“Nitrites form wherever you have nitrates, which are really the root of the problem,” Wong said. “We’re actively studying a number of candidates for degrading nitrates now, and we have some positive leads.”

Further Information
Access to this exclusive content is for Technology Networks Premium members only.

Join Technology Networks Premium for free access to:

  • Exclusive articles
  • Presentations from international conferences
  • Over 2,800+ scientific posters on ePosters
  • More than 4,000+ scientific videos on LabTube
  • 35 community eNewsletters

Sign In

Forgotten your details? Click Here
If you are not a member you can join here

*Please note: By logging into you agree to accept the use of cookies. To find out more about the cookies we use and how to delete them, see our privacy policy.

Related Content

Water-cleanup Catalysts Tackle Biomass Upgrading
Rice University researchers register 4th ‘volcano plot’ for palladium-gold catalysts.
Tuesday, July 01, 2014
Graphene Oxide Soaks Up Radioactive Waste
Rice, Moscow State universities collaborate on solution to toxic groundwater woes.
Tuesday, January 15, 2013
Scientific News
Safer, Faster Way To Remove Pollutants From Water
Using nanoparticles filled with enzymes proves more effective than current methods.
Low Impact Fracking Fluid on Top at IChemE Global Awards
A novel fracturing fluid designed to make fracking greener.
Marine Invasive Species May Benefit From Rising CO2 Levels
Ocean acidification may well be helping invasive species of algae, jellyfish, crabs and shellfish to move to new areas of the planet with damaging consequences, according to the findings of a new report.
Game for Climate Adaptation
MIT-led project shows a new method to help communities manage climate risks.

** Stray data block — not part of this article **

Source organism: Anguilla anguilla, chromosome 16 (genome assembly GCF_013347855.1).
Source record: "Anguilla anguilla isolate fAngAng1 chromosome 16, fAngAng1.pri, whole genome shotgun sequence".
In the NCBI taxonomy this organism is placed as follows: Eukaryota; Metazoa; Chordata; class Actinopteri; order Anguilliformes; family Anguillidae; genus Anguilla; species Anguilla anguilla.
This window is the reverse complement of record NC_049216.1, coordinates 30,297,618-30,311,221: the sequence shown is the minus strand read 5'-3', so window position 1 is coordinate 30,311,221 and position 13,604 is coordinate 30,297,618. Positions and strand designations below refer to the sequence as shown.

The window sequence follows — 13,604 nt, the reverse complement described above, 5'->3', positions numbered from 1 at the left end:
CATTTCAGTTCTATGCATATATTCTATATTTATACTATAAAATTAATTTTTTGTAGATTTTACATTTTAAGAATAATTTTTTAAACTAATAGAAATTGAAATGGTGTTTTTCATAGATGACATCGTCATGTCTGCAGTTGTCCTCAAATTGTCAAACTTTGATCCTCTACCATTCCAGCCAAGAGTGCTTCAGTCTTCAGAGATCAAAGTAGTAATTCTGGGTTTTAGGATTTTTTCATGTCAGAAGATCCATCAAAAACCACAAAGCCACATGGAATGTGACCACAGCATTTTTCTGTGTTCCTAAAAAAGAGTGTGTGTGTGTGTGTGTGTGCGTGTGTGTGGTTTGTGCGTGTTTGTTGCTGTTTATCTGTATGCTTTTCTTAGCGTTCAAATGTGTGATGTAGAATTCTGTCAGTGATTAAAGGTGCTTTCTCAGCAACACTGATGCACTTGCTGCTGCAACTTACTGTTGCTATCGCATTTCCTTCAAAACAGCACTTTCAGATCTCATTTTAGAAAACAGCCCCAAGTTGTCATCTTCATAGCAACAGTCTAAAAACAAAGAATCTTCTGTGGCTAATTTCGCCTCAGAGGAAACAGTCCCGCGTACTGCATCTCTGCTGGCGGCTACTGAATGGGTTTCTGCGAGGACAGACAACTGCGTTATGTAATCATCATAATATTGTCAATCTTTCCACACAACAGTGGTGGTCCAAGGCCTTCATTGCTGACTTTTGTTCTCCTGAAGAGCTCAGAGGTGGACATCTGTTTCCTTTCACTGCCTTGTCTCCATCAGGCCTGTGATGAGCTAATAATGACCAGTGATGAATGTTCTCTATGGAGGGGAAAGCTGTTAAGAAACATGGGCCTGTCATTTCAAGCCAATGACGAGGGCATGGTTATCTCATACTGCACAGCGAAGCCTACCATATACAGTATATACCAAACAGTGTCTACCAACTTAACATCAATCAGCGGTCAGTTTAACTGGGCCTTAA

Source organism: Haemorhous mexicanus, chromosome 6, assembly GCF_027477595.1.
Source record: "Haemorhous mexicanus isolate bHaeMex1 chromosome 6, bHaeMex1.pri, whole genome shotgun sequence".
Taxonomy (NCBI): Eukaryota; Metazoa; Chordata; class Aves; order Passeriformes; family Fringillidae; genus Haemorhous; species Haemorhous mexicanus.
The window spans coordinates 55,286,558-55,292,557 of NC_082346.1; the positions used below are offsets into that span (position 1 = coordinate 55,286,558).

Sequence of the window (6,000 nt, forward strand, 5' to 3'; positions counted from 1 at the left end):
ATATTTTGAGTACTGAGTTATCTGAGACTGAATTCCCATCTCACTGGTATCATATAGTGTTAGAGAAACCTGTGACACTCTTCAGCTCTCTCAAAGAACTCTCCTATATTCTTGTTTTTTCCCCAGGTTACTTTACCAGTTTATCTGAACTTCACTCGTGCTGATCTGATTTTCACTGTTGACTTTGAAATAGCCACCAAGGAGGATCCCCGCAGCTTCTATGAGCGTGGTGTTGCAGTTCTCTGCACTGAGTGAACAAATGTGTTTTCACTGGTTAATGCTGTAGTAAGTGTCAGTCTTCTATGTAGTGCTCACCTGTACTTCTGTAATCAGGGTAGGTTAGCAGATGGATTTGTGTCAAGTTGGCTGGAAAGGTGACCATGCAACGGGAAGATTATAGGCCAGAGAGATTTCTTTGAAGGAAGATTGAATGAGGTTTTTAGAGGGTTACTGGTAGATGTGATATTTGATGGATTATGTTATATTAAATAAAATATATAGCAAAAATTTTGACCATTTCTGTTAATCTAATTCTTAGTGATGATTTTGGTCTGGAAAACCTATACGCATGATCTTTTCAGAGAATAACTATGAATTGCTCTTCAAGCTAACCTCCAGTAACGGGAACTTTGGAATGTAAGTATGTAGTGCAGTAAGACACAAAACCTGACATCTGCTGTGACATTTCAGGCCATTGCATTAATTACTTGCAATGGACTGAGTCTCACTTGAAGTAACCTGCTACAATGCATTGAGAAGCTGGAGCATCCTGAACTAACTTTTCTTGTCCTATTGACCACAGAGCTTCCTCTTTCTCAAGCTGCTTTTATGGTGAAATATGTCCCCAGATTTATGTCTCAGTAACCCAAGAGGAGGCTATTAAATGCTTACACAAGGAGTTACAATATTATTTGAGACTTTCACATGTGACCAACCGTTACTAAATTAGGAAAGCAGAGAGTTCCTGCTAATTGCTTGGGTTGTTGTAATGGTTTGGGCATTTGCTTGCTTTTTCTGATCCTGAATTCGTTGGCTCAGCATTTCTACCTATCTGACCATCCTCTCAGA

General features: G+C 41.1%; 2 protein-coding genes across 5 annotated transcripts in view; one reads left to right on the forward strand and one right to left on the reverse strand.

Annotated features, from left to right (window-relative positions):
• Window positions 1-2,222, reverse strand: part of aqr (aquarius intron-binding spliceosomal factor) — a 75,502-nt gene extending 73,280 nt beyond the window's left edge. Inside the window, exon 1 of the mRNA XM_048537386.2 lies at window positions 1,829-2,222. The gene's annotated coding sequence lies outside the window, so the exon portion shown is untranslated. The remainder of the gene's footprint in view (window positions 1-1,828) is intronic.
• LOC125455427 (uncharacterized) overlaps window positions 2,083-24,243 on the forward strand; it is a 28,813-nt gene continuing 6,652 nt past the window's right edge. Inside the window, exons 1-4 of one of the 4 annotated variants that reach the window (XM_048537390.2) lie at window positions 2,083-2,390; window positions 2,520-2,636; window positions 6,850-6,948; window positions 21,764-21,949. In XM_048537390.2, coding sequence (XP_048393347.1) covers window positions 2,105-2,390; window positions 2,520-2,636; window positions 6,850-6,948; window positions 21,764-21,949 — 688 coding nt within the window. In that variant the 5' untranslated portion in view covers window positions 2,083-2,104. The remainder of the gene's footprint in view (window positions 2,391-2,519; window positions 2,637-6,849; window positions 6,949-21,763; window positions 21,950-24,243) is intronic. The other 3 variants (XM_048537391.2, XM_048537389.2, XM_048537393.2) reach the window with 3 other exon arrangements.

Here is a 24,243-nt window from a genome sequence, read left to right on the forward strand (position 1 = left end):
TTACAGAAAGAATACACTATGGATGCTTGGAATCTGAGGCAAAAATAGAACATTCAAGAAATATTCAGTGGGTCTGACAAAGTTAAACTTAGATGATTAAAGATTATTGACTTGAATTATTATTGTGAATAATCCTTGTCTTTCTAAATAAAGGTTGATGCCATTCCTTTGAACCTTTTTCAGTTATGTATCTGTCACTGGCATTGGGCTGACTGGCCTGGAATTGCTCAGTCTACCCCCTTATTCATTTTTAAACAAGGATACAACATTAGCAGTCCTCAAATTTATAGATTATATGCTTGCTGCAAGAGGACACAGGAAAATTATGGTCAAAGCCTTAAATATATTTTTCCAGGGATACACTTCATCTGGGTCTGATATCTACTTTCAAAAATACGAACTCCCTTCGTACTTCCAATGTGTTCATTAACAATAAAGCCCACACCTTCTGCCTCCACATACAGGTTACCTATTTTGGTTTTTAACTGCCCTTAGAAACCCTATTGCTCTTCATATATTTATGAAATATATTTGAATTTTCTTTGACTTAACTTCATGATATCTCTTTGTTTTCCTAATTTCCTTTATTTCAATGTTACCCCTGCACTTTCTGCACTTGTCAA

Tufts Chemist Discovers Way to Isolate Single-crystal Ice Surfaces
Promises insights into climate, environment and age-old riddles, such as why no two snowflakes are alike.
Potential Indirect Effects of Humans on Water Quality
Newly studied class of water contaminants occur naturally, but are more prevalent in populated areas.
Rapid Method for Water, Air and Soil Pathogen Screening
Researchers at BGU and the Massachusetts Institute of Technology (MIT) have developed a highly sensitive, cost-effective technology for rapid bacterial pathogen screening of air, soil, water, and agricultural produce in as little as 24 hours.
First Results Describing Sick Sea Star Immune Response
Though millions of sea stars along the West Coast have perished in the past several years from an apparent wasting disease, scientists still don’t know why.
Microbe Sleuth
Tanja Bosak examines how life and the Earth evolved in tandem during their early history together.
The Age of Humans Controlling Microbes
Engineered bacteria could soon be used to detect environmental toxins, treat diseases, and sustainably produce chemicals and fuels.
Scroll Up
Scroll Down

Skyscraper Banner
Go to LabTube
Go to eposters
Access to the latest scientific news
Exclusive articles
Upload and share your posters on ePosters
Latest presentations and webinars
View a library of 1,800+ scientific and medical posters
2,800+ scientific and medical posters
A library of 2,500+ scientific videos on LabTube
4,000+ scientific videos